Read the full review: Sony X90J 4K TV
You’ll need to overlook the inexplicable and quite significant lack of UK TV catch-up services if you’re going to find a place in your home for LG’s superb OLED55CX – but if you’re a sports fan then you should try your hardest. The LG is a great TV for sports-viewing – once you have a delve into the LG’s extensive set-up menus.
Weirdly enough, it’s not the OLED55CX’s ‘Sports’ picture preset which makes sport look its best. Instead, get down into the depths of the set-up menus and select ‘TruMotion’, and then have a fiddle with the ‘de-judder’ and ‘de-blur’ adjusters. It’s fairly straightforward to get a balance that makes the LG’s motion-handling as smooth as freshly polished silk, while retaining all the detail and lovely color balance that the screen is capable of.
Read more: LG CX OLED review
In general terms, the Panasonic HX800 is something of a steal – the ‘picture-quality-per-pound’ ratio is perhaps stronger here than with any other TV in this list. And while it’s generous enough to offer complete HDR support (by no means a given, sadly), one of the headline reasons it’s such a bargain, relatively speaking, is the absolutely sterling work it does with televised sports.
For once, this Panasonic is a TV that looks its best with sports when set to its ‘Sports’ picture mode. From there, it takes only a moment’s finessing of the ‘Intelligent Frame Creation’ setting to get a result that combines utterly convincing motion-handling with the fine edge-definition and detail retention that makes the Panasonic such an enjoyable and absorbing watch.
Read more: Panasonic HX800 TV review
The Philips OLED 805 is a winning combination of excellent picture quality, powerful processing, and lovely build quality.
The 805 isn't quite as competitively priced as its step-down sibling, the OLED 754, but it packs in all the same features with even more impressive specs. All the HDR standards? Check. Excellent P5 picture processing engine? Check. Unique-to-Philips Ambilight arrangement to make a big picture look bigger still? Check.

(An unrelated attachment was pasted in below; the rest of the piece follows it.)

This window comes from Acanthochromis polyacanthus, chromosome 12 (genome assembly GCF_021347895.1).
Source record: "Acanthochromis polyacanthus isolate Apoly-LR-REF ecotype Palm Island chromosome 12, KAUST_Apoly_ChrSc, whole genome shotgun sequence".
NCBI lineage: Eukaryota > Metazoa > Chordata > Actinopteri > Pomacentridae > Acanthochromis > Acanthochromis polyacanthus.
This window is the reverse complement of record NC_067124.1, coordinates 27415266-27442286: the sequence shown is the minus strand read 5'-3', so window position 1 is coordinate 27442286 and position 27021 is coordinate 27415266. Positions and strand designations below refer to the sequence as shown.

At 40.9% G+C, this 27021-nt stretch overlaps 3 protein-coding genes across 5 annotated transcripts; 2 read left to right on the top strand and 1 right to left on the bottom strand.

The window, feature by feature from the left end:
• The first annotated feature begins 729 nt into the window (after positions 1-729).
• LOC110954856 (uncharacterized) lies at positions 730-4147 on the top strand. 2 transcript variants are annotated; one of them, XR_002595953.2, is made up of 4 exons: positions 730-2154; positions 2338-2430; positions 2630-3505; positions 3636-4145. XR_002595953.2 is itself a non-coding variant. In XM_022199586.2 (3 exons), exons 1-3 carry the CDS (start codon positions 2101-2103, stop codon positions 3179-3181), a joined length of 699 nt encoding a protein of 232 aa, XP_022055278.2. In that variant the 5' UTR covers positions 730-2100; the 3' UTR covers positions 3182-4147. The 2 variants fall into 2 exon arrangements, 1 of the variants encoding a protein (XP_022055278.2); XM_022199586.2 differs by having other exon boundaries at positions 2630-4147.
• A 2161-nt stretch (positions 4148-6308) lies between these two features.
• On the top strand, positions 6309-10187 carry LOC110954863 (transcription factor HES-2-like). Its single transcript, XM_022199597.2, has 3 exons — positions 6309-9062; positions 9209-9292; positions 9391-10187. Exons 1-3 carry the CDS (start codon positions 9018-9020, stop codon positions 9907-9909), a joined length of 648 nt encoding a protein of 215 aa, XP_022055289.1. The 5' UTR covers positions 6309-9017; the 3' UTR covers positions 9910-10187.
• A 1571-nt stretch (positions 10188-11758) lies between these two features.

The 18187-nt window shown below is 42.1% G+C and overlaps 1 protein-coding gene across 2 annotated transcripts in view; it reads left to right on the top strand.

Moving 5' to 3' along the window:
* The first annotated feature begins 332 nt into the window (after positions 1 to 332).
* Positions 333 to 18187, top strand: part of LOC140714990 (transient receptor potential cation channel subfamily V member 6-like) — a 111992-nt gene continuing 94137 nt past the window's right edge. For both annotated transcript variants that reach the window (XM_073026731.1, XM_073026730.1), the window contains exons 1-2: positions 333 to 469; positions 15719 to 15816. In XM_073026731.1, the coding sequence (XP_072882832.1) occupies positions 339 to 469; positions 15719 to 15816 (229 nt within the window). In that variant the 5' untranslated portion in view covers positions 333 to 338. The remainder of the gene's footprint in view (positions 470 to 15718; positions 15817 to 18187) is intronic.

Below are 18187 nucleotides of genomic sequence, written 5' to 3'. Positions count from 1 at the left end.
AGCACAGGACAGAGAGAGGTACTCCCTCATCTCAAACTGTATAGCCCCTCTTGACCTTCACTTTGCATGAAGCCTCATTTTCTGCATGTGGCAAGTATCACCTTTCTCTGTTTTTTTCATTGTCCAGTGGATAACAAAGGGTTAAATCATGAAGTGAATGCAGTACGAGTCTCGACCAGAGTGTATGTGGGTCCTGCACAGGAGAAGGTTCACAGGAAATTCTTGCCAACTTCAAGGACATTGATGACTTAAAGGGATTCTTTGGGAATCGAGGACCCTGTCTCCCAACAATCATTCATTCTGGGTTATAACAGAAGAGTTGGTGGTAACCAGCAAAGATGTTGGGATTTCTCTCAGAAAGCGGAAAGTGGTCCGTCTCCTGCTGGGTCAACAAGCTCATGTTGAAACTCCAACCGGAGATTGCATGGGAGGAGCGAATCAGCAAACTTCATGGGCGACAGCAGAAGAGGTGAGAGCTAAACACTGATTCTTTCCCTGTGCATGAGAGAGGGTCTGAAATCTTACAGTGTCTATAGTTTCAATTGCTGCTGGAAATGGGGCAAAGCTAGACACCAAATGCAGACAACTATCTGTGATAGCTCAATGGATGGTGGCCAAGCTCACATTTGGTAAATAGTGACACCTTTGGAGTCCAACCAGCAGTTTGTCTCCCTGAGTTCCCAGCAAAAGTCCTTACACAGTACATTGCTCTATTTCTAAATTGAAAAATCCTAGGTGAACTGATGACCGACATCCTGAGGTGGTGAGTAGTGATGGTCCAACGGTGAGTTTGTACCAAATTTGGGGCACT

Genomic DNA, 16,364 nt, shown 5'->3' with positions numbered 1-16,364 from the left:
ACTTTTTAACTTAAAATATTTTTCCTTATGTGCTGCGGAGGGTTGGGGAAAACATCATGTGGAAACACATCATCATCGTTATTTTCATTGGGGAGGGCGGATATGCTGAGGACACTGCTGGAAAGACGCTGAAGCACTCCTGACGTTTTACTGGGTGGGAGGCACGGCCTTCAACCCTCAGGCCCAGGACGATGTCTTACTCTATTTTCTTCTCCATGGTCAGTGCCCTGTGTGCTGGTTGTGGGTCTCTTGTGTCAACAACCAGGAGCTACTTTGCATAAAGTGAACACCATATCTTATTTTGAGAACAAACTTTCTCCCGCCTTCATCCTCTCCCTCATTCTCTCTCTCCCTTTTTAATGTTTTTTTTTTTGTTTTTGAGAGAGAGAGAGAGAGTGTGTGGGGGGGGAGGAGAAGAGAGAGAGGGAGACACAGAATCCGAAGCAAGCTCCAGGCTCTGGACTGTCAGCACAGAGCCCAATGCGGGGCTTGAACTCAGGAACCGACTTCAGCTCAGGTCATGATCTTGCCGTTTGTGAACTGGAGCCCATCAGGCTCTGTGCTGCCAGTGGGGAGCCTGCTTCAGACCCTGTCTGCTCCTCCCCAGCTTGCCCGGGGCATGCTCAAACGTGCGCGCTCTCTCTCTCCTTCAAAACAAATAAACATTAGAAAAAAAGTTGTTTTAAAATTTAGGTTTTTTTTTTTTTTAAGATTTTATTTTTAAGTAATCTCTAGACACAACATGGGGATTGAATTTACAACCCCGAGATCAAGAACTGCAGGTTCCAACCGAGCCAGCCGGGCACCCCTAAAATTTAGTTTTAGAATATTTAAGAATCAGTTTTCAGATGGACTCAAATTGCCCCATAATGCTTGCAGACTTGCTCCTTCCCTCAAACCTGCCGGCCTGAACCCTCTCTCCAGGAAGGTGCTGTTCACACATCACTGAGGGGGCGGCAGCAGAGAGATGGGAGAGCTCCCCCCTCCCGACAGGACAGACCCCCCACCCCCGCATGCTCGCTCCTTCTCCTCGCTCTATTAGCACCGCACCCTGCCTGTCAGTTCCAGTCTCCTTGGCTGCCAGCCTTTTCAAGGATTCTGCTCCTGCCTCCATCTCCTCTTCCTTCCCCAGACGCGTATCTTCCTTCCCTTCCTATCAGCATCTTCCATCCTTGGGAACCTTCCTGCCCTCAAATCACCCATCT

And Philips, of course, is the TV brand that trusts its customers more than any other. That’s why the 65OLED805 comes complete with an absolute stack of picture-adjustment options for its owner to spend hour after hour fiddling with.
It’s possible to make minute changes to the way the P5 fettles images – and as long as you have the patience, the 805 is capable of turning out some of the best-controlled and most lifelike sports pictures around. Just turn off all the ‘noise reduction’ options in ‘Standard’ mode and you’re most of the way to some brilliantly controlled sports action.
If you don't want to have to fiddle with your settings too much, though, this might not be the best choice for you.
Read the full review: Philips OLED 805
The Vizio P-Series Quantum X is a consistently impressive LED-LCD smart TV that combines the brightness of a QLED and some of the best black levels this side of an OLED.
Offering over 2,000 nits of peak brightness, it lights up any home cinema and cuts through ambient lighting to become one of the best TVs for brightly lit living rooms – and thanks to a recent firmware update, it's now a great match-up for the Xbox Series X and PS5 with 4K/120hz support, auto-low latency mode and responsive 13ms lag time with 4K/60 games.
That said, it's not without its faults. TVs this bright are bound to have some blooming, which can be noticed when you’ve got white text on a black background, and its upscaling – while much better than previous years – still isn’t at the same level of LG, Samsung or Sony TVs. SmartCast, similarly, is a lot better than it’s been in past years thanks to the addition of Apple TV Plus, Disney Plus and Peacock, but it’s still frustratingly slow at times.
If you truly have deep pockets and want the best image quality out there, then it’s still worth going for LG's OLED or Samsung's QLED TVs. In the absence of the sufficient funds, though, the $1,599 Vizio P-Series Quantum X P75QX-H1 is clearly an excellent option for those that want quantum dot tech in one of the best TVs, at Vizio-level prices.
Read the full review: Vizio P-Series Quantum X (2021)
The Samsung QN90A is one of the first 4K screens in 2021 to use the company’s hyped-up Neo QLED panels that sport a higher count of light emitting diodes per square inch than previous generations. The result is a brighter TV than before, if that’s even possible with Samsung, and one that can display a deeply satisfying array of colors.